During the meeting, CPJ board member Charlayne Hunter-Gault, CPJ Deputy Director Robert Mahoney, and AMI board member Dele Olojede expressed concern over the continuing prosecution of journalists, particularly under the 2009 anti-terrorism law, which independent publishers and reporters say has a chilling effect on Ethiopia’s small private media sector.
According to CPJ research, there are seven journalists in Ethiopian jails, including prominent blogger and writer Eskinder Nega, who was found guilty under the anti-terrorism law on June 27 over critical articles he had written. Yet Ethiopian officials told CPJ that journalists imprisoned in the country were not in custody because of their reporting.
CPJ believes it made the point that if Ethiopia wants to build a healthy democracy, it needs a vibrant media, “the kind that exists in free societies the world over,” Hunter-Gault said in the meeting. In addition, “Ethiopia’s development, as well as its image in the world, will depend on how it relates to this important feature of a truly democratic society,” she said.
Mexico makes anti-press crimes a federal offense
After promising a CPJ delegation in 2008 and again in 2010 that Mexico would address rising anti-press crimes in the country, President Felipe Calderón’s administration approved legislation making attacks on the press a federal offense.
The constitutional amendment passed by 16 state legislatures allows federal authorities to investigate and punish crimes against journalists. CPJ welcomed the approval of the legislation, which Calderón signed on June 24 but awaits approval by Congress. The law will require new legislation and changes to the procedural and penal codes before it can begin to be enforced.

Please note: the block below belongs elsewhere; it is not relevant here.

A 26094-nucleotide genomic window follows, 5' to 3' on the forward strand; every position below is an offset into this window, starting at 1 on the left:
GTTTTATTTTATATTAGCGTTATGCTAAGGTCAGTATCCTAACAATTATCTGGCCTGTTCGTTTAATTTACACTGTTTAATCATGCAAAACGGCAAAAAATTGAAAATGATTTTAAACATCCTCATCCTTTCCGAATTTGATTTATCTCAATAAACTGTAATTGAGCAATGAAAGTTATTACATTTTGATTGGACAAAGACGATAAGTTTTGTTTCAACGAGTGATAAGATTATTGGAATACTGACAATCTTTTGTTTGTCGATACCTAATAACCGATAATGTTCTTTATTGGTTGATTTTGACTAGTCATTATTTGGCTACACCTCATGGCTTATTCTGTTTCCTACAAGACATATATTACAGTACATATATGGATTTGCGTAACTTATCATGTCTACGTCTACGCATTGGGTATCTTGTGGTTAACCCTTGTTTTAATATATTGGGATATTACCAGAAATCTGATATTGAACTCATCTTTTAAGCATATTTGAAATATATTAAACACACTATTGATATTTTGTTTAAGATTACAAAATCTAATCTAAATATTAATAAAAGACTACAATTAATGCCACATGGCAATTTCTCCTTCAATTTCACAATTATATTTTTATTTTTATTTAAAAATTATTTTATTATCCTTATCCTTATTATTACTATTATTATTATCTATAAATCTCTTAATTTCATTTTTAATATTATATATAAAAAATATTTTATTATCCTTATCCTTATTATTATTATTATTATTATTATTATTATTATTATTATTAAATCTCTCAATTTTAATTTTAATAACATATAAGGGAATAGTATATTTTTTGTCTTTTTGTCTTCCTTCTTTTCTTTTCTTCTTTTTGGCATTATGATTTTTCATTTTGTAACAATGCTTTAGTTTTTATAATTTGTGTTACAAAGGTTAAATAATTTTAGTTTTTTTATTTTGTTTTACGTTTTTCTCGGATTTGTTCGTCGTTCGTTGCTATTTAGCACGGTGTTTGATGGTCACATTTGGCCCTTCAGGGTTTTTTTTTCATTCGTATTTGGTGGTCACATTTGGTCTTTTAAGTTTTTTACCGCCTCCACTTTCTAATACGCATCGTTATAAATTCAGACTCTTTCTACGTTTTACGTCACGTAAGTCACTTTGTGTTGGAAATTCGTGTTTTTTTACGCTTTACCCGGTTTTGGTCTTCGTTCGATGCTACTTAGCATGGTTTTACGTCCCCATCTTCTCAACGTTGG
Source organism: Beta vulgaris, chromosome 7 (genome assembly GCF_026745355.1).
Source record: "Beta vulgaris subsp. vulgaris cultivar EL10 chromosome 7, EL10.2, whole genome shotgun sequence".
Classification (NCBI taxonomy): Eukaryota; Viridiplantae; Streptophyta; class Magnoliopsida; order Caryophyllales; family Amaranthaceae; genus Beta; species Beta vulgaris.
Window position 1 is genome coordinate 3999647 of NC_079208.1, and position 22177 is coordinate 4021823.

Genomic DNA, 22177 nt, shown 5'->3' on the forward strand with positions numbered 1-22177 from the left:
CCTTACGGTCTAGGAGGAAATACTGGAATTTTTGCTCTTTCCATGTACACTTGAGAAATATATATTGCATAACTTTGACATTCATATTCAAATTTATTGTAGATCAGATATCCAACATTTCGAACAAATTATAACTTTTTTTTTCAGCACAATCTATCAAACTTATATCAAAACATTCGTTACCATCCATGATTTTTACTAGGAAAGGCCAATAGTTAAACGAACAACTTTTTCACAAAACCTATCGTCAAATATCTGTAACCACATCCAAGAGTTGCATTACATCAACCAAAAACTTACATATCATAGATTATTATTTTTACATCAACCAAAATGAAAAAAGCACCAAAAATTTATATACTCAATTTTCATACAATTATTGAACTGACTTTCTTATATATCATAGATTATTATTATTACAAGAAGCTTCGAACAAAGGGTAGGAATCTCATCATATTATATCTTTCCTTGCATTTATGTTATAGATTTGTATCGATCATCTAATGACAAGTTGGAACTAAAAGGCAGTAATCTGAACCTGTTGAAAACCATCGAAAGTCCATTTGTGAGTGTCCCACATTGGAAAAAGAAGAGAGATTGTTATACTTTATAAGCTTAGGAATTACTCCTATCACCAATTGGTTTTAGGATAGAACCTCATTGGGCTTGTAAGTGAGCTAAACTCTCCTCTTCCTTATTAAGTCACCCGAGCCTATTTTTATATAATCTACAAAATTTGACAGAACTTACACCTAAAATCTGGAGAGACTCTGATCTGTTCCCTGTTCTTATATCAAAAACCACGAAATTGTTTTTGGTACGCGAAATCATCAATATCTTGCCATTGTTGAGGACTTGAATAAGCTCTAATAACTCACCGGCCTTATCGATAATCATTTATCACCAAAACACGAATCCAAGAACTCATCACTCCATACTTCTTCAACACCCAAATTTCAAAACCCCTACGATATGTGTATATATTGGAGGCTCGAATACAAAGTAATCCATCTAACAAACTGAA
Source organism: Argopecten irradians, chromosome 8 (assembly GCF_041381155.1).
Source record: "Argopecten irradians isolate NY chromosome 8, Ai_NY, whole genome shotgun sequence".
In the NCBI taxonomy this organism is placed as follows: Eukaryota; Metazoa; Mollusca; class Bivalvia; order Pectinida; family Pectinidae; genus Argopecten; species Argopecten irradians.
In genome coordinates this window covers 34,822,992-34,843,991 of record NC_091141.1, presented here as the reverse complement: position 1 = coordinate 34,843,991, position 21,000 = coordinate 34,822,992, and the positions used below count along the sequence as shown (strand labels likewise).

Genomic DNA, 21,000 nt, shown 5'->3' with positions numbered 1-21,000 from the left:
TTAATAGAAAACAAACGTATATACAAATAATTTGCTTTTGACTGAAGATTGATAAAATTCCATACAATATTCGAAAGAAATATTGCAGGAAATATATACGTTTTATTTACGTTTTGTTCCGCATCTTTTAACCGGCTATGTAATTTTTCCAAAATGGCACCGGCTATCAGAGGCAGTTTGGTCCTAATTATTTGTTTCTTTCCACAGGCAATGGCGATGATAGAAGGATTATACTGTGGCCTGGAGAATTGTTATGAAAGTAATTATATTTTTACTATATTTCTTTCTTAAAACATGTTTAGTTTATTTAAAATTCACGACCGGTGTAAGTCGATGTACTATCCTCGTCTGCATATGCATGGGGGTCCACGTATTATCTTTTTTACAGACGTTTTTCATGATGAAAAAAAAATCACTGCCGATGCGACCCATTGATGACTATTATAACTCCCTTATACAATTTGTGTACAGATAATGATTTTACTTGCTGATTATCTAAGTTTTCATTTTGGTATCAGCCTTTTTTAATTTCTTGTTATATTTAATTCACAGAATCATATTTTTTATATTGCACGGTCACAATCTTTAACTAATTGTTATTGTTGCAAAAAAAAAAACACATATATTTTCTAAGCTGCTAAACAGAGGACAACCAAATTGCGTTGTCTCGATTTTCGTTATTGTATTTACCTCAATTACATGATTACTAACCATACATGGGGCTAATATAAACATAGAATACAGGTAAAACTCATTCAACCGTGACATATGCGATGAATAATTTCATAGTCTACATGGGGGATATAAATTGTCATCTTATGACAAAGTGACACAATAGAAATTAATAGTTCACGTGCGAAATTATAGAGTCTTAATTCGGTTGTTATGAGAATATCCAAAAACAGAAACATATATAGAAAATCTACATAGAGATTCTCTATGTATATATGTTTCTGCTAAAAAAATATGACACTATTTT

More than 45 journalists have been killed since Calderón took office in 2006, according to CPJ research.
Response to CPJ coverage’s of Brazil
CPJ’s coverage of the objections made by Brazil, India, and Pakistan to the UNESCO-led U.N. Plan of Action for Journalist Security and the Issue of Impunity led to a response by Maria Luiza Ribeiro Viotti, the Brazil permanent ambassador to the U.N., on the country’s commitment to press freedom.
Viotti’s letter affirmed Brazil’s support for UNESCO and congratulated the secretariat for the preparation of the Plan of Action, which was recently approved by the U.N. Chief Executives Board.
CPJ welcomes the adoption of the plan, whose impact will be defined by the cooperation from member states–Brazil, in particular. By voicing support for the plan, Brazil could help influence other states to send the message that they, too, do not condone anti-press violence.
Save the date
CPJ’s International Press Freedom Awards, which honor journalists who defy perilous conditions to continue reporting the news, is scheduled for Tuesday, November 20, 2012, in New York City.
CPJ’s Distress Fund provides emergency grants to journalists facing persecution for their work. Support our work and give a gift today.